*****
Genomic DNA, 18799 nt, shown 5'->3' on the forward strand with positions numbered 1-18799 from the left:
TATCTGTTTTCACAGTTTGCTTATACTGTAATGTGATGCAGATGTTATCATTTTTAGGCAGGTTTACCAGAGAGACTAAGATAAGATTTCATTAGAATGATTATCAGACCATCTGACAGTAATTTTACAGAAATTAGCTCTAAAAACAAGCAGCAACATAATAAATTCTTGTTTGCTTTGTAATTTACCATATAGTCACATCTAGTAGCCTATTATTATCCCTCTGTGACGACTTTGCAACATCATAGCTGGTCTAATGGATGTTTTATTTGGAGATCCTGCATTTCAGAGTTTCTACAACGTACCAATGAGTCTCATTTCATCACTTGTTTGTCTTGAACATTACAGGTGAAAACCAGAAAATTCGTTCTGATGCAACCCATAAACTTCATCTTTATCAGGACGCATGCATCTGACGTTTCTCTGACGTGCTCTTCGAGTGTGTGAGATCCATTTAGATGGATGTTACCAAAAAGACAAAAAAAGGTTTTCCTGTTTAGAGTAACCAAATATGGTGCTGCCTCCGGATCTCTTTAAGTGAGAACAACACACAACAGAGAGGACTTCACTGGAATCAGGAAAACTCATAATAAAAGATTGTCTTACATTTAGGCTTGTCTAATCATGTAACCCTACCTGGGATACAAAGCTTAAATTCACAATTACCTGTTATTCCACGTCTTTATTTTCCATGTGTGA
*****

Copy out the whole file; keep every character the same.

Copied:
Genomic DNA, 18799 nt, shown 5'->3' on the forward strand with positions numbered 1-18799 from the left:
TATCTGTTTTCACAGTTTGCTTATACTGTAATGTGATGCAGATGTTATCATTTTTAGGCAGGTTTACCAGAGAGACTAAGATAAGATTTCATTAGAATGATTATCAGACCATCTGACAGTAATTTTACAGAAATTAGCTCTAAAAACAAGCAGCAACATAATAAATTCTTGTTTGCTTTGTAATTTACCATATAGTCACATCTAGTAGCCTATTATTATCCCTCTGTGACGACTTTGCAACATCATAGCTGGTCTAATGGATGTTTTATTTGGAGATCCTGCATTTCAGAGTTTCTACAACGTACCAATGAGTCTCATTTCATCACTTGTTTGTCTTGAACATTACAGGTGAAAACCAGAAAATTCGTTCTGATGCAACCCATAAACTTCATCTTTATCAGGACGCATGCATCTGACGTTTCTCTGACGTGCTCTTCGAGTGTGTGAGATCCATTTAGATGGATGTTACCAAAAAGACAAAAAAAGGTTTTCCTGTTTAGAGTAACCAAATATGGTGCTGCCTCCGGATCTCTTTAAGTGAGAACAACACACAACAGAGAGGACTTCACTGGAATCAGGAAAACTCATAATAAAAGATTGTCTTACATTTAGGCTTGTCTAATCATGTAACCCTACCTGGGATACAAAGCTTAAATTCACAATTACCTGTTATTCCACGTCTTTATTTTCCATGTGTGA